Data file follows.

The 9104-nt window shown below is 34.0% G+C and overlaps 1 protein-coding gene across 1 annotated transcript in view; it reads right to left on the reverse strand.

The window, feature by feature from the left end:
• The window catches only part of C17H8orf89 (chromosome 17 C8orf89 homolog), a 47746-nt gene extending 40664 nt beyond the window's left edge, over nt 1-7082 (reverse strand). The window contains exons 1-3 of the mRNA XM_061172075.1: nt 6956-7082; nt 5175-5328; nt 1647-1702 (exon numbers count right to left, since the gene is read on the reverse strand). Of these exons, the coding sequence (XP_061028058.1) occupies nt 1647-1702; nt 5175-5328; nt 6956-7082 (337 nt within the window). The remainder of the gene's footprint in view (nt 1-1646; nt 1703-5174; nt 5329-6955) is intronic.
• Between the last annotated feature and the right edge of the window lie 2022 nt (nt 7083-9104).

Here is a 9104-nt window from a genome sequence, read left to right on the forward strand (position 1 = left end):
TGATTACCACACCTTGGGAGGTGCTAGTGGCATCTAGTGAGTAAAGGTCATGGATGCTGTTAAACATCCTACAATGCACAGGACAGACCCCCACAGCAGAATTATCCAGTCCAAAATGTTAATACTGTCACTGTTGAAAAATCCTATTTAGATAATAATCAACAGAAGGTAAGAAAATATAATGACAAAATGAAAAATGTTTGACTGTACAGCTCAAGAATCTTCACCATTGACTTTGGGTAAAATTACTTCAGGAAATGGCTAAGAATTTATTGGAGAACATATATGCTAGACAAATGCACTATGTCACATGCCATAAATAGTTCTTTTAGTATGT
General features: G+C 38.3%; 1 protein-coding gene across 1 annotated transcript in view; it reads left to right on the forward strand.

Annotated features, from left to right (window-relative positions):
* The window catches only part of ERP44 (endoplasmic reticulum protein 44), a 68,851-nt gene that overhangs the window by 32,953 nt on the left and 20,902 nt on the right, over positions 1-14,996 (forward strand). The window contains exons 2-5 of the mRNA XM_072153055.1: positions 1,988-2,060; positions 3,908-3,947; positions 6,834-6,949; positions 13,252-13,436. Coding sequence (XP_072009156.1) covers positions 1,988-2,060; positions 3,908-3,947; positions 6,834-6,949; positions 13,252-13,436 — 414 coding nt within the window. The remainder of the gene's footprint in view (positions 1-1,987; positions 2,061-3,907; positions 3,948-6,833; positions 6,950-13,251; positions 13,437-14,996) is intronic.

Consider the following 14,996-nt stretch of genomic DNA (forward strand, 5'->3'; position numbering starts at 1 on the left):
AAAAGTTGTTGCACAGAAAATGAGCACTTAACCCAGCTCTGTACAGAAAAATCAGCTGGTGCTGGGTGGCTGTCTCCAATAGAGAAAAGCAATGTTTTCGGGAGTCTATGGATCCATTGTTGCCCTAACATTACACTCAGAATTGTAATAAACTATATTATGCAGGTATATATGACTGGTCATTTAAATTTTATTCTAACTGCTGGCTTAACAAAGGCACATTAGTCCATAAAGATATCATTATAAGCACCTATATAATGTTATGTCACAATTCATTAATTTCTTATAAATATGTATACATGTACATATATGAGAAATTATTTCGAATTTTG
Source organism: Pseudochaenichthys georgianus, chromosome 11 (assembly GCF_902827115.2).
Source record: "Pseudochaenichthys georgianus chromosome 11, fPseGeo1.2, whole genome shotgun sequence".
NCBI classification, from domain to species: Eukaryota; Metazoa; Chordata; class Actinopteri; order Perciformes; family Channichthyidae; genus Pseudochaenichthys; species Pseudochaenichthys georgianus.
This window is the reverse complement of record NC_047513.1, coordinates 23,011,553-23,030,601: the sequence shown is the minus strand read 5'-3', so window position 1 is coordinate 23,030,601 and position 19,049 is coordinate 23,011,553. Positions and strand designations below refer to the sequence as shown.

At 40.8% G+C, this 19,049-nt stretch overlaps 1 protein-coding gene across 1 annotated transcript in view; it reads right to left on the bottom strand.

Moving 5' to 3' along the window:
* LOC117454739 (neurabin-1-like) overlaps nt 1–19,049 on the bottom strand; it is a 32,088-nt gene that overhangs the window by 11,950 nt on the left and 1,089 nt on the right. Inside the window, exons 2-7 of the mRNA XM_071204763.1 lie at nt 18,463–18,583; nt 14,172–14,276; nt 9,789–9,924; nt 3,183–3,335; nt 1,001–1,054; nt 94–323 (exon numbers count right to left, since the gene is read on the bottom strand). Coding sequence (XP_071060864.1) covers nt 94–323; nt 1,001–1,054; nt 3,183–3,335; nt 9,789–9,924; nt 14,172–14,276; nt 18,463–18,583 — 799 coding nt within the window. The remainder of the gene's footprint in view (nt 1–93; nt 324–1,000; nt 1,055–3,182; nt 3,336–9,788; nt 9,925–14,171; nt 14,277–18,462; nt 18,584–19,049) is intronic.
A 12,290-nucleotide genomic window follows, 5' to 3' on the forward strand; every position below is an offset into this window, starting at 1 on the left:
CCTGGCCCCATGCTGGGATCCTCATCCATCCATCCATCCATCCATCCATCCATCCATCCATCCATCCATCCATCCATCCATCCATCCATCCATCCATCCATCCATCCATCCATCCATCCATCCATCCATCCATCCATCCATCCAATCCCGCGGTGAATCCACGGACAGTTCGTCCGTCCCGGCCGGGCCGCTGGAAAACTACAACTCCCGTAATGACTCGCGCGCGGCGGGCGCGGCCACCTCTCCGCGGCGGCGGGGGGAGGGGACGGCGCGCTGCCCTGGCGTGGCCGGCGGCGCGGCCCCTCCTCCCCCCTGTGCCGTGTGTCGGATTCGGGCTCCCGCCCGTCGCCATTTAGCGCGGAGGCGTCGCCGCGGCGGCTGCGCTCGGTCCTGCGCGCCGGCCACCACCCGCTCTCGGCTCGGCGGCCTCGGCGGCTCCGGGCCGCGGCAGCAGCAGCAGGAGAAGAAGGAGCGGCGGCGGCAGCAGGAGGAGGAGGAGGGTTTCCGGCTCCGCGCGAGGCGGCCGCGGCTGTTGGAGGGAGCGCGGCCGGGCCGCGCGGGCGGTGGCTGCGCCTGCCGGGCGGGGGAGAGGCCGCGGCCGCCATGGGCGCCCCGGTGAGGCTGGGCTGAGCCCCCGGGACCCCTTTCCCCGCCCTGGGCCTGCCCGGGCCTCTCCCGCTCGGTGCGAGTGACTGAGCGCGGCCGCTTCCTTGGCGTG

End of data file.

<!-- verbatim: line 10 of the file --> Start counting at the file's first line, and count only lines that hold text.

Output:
Consider the following 14,996-nt stretch of genomic DNA (forward strand, 5'->3'; position numbering starts at 1 on the left):